Subscribe!

 Full Posts

Bloglines Subscribe in Bloglines
Newsgator Subscribe in NewsGator Online
MyYahoo
Google Add to Google
netvibes Add to Netvibes

Copyleft

ESAblawg is an educational effort by Keith W. Rizzardi. Correspondence with this site does not create a lawyer-client relationship. Photos or links may be copyrighted (but used with permission, or as fair use). ESA blawg is published with a Creative Commons License.

Creative Commons License

florida gators... never threatened!

If you ain't a Gator, you should be! Alligators (and endangered crocs) are important indicator species atop their food chains, with sensitivity to pollution and pesticides akin to humans. See ESA blawg. Gator blood could be our pharmaceutical future, too. See ESA musing.

gatorlogo2.gif

Follow the truth.

"This institution will be based on the illimitable freedom of the human mind. For here we are not afraid to follow truth wherever it may lead, nor to tolerate any error so long as reason is left free to combat it." -- Thomas Jefferson to William Roscoe, December 27, 1820.

uvaswords.jpg

Thanks, Kevin.

KEVIN S. PETTITT helped found this blawg. A D.C.-based IT consultant specializing in Lotus Notes & Domino, he also maintains Lotus Guru blog.

« FWS announces 5-year review for 10 Caribbean plant species | Main| Federal Circuit refuses request for en banc hearing on Casitas case, and battle of Western water law vs. ESA may head to SCOTUS »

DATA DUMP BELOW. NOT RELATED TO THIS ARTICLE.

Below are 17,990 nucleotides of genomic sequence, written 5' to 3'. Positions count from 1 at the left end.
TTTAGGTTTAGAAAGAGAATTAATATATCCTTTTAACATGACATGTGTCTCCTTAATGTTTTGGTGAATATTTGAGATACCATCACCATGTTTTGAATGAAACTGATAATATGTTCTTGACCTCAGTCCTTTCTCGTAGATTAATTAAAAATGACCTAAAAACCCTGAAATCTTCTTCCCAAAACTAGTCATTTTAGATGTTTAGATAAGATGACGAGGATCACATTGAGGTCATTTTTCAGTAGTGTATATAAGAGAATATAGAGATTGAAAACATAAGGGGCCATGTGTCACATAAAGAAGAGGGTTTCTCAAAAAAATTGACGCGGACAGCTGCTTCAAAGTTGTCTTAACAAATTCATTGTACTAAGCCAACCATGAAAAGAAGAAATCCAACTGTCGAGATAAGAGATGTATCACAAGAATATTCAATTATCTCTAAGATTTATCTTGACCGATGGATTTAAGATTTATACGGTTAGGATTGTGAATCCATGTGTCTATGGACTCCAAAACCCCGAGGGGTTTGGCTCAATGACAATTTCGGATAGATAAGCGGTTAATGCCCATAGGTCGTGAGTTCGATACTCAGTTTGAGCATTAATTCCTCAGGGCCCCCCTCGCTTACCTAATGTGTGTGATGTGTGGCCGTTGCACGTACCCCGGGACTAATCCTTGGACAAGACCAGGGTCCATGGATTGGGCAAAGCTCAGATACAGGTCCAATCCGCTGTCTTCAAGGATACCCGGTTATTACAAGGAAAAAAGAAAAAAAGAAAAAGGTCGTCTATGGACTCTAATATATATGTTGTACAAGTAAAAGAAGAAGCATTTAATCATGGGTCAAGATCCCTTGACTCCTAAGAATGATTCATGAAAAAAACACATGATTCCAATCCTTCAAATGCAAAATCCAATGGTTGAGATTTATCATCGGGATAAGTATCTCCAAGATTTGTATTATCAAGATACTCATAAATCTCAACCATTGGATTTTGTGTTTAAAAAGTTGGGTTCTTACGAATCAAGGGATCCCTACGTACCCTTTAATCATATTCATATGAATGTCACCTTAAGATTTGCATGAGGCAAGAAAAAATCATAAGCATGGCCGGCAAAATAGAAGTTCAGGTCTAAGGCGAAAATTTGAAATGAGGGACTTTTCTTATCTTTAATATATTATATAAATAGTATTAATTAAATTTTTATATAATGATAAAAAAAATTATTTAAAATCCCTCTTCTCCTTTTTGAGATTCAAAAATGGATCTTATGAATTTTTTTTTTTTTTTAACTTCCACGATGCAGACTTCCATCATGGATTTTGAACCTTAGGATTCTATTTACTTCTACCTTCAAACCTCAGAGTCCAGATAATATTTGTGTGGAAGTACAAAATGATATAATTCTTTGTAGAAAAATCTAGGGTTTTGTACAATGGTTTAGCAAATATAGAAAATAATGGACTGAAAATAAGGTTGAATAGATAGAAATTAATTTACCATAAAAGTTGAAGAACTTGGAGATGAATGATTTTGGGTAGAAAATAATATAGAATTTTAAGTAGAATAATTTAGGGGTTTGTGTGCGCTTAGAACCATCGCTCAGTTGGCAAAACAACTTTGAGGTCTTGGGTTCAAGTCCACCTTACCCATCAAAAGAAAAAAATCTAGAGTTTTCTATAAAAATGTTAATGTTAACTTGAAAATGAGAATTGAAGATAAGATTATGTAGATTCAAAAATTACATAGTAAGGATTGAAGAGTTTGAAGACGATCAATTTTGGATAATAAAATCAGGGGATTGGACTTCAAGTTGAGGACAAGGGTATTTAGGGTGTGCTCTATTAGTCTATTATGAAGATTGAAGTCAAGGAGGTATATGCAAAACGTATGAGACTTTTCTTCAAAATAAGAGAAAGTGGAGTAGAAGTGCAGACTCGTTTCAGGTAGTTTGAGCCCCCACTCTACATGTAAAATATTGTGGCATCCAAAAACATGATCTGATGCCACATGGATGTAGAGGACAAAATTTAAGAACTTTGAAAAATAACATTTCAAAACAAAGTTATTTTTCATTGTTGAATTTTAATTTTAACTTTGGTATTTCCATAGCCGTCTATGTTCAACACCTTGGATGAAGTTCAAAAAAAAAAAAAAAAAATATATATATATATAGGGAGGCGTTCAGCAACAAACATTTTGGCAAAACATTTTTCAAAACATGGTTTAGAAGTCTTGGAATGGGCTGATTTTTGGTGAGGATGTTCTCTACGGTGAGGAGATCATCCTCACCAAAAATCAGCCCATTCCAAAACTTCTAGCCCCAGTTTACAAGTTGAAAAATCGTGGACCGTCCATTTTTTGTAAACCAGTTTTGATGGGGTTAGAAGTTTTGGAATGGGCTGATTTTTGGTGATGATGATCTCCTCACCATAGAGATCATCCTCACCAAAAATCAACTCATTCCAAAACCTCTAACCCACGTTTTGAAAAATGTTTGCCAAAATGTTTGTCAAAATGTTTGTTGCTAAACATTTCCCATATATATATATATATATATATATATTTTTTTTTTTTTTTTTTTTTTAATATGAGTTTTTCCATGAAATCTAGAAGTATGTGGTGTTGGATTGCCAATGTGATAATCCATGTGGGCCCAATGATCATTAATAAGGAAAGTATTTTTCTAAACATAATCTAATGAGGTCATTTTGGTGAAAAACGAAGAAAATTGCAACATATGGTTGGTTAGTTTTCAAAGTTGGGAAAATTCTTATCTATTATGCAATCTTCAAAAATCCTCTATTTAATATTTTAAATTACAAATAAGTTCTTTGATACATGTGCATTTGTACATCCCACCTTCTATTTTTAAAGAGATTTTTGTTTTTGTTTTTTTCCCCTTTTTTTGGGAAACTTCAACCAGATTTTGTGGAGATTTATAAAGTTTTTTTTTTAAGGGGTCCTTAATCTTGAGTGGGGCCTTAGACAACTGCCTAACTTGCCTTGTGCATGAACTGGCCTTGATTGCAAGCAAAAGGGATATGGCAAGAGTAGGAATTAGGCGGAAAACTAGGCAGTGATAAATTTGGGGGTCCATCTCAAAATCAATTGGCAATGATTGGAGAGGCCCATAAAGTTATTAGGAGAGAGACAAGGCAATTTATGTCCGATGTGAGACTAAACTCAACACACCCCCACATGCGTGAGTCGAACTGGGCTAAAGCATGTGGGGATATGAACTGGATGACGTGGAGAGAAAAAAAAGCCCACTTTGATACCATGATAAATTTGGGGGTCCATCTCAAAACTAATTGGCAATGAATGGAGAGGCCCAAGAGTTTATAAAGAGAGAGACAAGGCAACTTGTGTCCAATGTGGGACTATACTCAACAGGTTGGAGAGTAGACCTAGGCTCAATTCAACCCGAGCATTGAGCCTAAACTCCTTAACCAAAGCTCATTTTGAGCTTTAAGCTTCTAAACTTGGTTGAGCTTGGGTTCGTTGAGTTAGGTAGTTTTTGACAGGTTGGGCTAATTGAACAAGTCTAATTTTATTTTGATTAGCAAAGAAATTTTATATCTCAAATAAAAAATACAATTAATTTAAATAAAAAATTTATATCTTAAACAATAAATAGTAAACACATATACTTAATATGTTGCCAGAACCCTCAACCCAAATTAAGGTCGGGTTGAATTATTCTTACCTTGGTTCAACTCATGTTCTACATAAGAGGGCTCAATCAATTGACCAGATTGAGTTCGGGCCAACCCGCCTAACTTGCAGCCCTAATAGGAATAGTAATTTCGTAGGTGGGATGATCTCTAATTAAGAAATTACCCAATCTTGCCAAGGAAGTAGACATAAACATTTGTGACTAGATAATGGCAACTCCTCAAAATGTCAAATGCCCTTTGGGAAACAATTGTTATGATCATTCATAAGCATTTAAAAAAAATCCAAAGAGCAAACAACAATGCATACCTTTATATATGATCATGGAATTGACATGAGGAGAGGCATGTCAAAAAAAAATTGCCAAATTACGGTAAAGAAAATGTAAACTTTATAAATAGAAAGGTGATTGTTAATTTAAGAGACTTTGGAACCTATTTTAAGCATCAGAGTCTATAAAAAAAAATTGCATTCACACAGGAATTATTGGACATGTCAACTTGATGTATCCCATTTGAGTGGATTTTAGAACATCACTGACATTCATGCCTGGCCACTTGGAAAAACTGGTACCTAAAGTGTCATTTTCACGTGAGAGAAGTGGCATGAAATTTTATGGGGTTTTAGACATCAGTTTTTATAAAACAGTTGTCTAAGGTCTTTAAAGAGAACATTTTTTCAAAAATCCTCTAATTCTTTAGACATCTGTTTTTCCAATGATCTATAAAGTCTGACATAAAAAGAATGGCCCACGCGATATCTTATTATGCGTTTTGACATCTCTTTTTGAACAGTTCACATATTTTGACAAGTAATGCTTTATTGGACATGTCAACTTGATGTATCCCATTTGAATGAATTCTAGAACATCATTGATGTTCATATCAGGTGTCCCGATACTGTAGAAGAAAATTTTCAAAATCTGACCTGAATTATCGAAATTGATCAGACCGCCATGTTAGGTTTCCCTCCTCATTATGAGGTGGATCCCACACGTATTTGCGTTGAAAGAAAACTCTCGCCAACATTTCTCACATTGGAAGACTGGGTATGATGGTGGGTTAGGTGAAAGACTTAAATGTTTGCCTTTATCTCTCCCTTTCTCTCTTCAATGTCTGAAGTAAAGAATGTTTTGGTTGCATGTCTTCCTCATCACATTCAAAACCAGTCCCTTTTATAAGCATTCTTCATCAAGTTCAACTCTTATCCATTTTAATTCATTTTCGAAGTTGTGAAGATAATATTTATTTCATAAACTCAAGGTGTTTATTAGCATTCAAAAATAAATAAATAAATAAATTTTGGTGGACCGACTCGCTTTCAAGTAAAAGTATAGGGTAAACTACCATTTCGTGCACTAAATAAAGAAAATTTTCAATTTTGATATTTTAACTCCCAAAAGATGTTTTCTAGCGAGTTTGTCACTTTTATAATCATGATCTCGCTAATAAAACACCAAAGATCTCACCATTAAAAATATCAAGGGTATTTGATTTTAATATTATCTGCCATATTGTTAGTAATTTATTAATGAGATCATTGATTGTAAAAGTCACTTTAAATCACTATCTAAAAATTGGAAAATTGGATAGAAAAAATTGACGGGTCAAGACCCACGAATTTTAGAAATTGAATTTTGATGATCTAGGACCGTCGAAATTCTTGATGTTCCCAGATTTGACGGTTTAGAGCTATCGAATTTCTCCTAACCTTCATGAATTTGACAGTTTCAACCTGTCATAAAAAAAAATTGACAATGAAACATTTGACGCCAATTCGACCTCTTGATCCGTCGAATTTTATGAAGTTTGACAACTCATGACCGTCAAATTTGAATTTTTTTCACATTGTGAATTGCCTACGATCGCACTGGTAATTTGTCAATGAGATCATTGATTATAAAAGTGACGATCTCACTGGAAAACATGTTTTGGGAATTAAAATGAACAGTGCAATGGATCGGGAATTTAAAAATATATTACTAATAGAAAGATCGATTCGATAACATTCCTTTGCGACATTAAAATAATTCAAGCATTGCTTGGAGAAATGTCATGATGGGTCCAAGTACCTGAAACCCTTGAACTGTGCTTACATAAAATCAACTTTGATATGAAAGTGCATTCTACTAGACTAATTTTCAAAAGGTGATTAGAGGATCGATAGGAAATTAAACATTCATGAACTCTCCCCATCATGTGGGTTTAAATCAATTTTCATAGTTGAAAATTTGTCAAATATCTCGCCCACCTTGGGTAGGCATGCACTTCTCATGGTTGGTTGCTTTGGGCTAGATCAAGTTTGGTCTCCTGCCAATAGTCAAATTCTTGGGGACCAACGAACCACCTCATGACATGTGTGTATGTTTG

The trouble with tourists...

Category
Bookmark : del.icio.us  Technorati  Digg This  Add To Furl  Add To YahooMyWeb  Add To Reddit  Add To NewsVine 


Sure, ecotourism can be helpful, and brings much-needed dollars into conservation causes.  But tourism and recreation has consequences too, as three news stories recently made clear.  Resident orca populations in Puget Sound are starving as they try to flee the tourist boats, says an article in the Seattle Times.  The size of trophy sport fish caught in the Florida Keys has tragically declined, as shown by a series of photographs in Science Daily.  The Galapagos Islands are threatened by invasive species and a growing number of tourists disturbing the pristine wildlife, reports the UK Telegraph.  

GalapagosBartolomeIsland.jpg
In the Galapagos Islands, since 1991, tourist numbers rose from 41,000 to 160,000 annually, and local population counts grew 4% annually to over 40,000.  Photo from Squidoo